Virtual world tipping point: Is there an enterprise use?
Google has entered the virtual world game with a project called Lively and Second Life and IBM have pulled off a few interoperability experiments. Add it up and we may be seeing a little tipping point for virtual worlds.
Google has entered the virtual world game with a project called Lively and Second Life and IBM have pulled off a few interoperability experiments. Add it up and we may be seeing a little tipping point for virtual worlds. There may be even a few corporate uses in the future.
Second Life was first into the game and got a little critical mass. It got popular, got more buzz than it probably deserved and then faced a little backlash. I noted that virtual worlds have gone from zero to cliche in record time, but acknowledged there might be some corporate mojo there.
While I'm less than enthusiastic about the virtual realm there does seem to be some momentum here. IBM and Linden Labs have teleported an avatar between virtual worlds. That's a critical development if our avatars are ever going to conduct business. Frankly, I'd rather look at an avatar than a teleconferencing setup--as long as the person I'm talking to isn't some freak of an avatar. Besides who wouldn't want to negotiate a software deal in my underwater superhero fortress (right) in Google's Lively?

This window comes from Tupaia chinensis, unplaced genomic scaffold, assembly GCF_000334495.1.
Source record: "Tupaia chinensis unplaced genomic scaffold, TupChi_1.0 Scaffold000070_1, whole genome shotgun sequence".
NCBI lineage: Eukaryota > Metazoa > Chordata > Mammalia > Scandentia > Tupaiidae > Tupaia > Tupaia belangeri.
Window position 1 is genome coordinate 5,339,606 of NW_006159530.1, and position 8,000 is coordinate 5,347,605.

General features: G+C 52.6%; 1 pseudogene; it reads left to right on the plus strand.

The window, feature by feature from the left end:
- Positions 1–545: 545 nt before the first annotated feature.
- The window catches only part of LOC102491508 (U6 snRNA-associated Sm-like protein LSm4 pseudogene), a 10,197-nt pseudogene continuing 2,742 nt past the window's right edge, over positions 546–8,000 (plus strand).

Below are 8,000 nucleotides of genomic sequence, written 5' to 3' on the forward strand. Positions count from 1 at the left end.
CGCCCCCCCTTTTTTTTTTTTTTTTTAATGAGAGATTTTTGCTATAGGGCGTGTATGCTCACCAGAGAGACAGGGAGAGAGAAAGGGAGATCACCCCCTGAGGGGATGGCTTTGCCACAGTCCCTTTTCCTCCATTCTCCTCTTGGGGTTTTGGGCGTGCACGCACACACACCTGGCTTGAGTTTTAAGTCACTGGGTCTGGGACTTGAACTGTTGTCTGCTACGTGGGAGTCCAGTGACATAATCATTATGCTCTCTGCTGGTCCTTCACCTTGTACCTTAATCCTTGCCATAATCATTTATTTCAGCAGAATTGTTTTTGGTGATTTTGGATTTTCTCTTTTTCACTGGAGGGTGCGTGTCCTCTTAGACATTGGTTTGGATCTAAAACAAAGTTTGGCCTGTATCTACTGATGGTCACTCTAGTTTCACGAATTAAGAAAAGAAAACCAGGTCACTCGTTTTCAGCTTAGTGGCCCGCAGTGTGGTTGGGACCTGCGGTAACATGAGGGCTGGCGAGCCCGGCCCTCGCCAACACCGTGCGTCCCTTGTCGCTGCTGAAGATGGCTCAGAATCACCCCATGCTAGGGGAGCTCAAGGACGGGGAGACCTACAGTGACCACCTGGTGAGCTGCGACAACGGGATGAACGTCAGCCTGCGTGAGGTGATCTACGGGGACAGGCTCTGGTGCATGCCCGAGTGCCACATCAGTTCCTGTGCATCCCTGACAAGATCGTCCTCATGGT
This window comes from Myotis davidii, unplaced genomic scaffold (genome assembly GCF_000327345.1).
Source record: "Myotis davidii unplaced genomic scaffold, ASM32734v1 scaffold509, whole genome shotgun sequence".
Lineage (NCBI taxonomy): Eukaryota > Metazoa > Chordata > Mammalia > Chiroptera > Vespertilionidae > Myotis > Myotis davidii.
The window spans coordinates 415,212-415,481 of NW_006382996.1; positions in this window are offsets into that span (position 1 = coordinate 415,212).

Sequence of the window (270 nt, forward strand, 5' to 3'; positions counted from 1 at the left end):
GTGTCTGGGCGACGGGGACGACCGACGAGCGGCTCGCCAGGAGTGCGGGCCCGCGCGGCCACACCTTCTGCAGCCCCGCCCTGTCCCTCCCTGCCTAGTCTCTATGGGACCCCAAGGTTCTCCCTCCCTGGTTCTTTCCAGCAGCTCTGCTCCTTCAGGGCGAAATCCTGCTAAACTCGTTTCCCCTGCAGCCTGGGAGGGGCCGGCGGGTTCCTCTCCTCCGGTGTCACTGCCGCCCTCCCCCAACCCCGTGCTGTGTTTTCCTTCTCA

With a few open standards and interoperability protocols you may find a situation where your avatars can meet at another company just as you'd travel to a meeting. Quirky? Sure. But it'll probably be normal at some point.
Now let's connect Google's move to this. Google enters the fray, gets a little traction and then joins the virtual world Architecture Working Group. Suddenly, there's a little critical mass there--and you have avatars hopping around various worlds via your browser.
What's the ROI to all of this for a savvy enterprise? I have no idea, but there are enough things coming together where it may be worth pondering as you cook up enterprise 2.0--or 3.0.